10.01.2009 - 11.01.2009 26 °C
When my friend Jan, who now has resided on Maui for over 25 years and works in the tourism industry in Lahaina , is asked by the tourists where one can find the native Hawaiians, her answer is drug court and the rodeo. Jan’s daughter Thea is our god daughter and together with Thea I attended the monthly rodeo competion last Saturday in Makawao to see her son Kalewa compete. Mind you, this was my very first rodeo ever even after having lived in Arkansas for 30 years and I was not prepared for the encounter. I was the only tourist out in the up-country rodeo arena and easily identified by not wearing wrangler jeans, checkered , pearl button longsleeved shirts and a cowboy hat. The morning competion involved the age group K-2nd grade and I was surprised at their competence on big horses. Rodeo is a family affair on Maui, a passion handed down through generations and whole families, from great-grandparents to aunties and uncles are there, encouraging and cheering on these little tikes who are galloping and racing around barrels on horses who tower over my six feet. I have no idea how they stayed on since their short legs did not reach the stirrups. Each event displayed a skill. For the very young Kindergarteners the goat roping meant racing in the arena, jumping off the large horse and running to a goat who, while tied to a rope staked in the sand still moves pretty frantically, and pull a red ribbon of the end of the goat’s tail. Reversed pin the tail on the donkey? The task intensefied a bit for the older first and second graders who had to knock the goat down and tie up its legs. I was somewhat astounded by the cruelty , even more when the next event involved young calves being wrestled down by two little cowboys/girls. This event was called double muggers, since it involved team work. Leave it to me to hear the announcement “ All mothers report in the arena” and wonder out loud why Kalewa’s mother Thea does not enter. She clarifies what was said and I see first hand what muggers do.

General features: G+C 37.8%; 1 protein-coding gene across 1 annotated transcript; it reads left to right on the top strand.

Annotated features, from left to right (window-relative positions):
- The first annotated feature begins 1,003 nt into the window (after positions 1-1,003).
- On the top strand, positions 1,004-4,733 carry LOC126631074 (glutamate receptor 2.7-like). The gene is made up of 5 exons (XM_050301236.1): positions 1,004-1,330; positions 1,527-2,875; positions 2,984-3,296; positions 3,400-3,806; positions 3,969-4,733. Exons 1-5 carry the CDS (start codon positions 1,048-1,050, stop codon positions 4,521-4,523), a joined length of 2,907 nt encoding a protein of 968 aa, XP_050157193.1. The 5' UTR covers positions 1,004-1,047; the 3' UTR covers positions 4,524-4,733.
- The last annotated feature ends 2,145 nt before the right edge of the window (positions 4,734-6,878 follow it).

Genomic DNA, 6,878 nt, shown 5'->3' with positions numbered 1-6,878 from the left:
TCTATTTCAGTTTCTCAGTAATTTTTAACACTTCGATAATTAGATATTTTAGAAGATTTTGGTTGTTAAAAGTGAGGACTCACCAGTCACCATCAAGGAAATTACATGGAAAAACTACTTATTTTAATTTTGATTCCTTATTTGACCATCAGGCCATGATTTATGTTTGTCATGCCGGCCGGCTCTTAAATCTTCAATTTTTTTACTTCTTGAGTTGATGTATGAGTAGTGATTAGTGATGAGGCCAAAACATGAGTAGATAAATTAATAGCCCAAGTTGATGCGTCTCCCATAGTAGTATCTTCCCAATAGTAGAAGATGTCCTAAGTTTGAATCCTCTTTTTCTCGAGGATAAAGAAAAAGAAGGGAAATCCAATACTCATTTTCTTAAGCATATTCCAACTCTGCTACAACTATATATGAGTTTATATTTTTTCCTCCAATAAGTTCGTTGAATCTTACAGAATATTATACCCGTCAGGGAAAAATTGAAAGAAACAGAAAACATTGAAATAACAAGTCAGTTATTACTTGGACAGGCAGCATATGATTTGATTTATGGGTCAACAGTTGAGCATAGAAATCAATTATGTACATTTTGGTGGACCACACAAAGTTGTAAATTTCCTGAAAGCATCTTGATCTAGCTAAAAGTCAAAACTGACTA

Years ago I learned that one should not ever make an Elvis joke at Graceland. The same holds for bemoaning out loud at a Makawao rodeo the sad life of the goats and calves whose daily task involves being wrestled down by pint size cowboys and trussed like turkeys. I wonder if life would be simpler for the calves if they just fall down, roll over and hold up their hooves when the little cowboys come galloping down the field. My goddaughter Thea hushed me to silence while nervously looking around to make sure no one had heard Kalewa’s tourist friend mention the sad lives of the island’s goats and calves. I was told that the calves are called rubbernecks, that they survive it just fine, it is their lot in life and that rodeo is all about the horses and cowboys. In between events I watched a young Hawaiian man teach the children the art of roping on a dummy, a wire calf with horns and hooves. What impressed me was the diligence and patience he portrayed and the lessons taught, well beyond the act of roping. I witnessed the teachings of perseverance, diligence, patience, respect and tradition.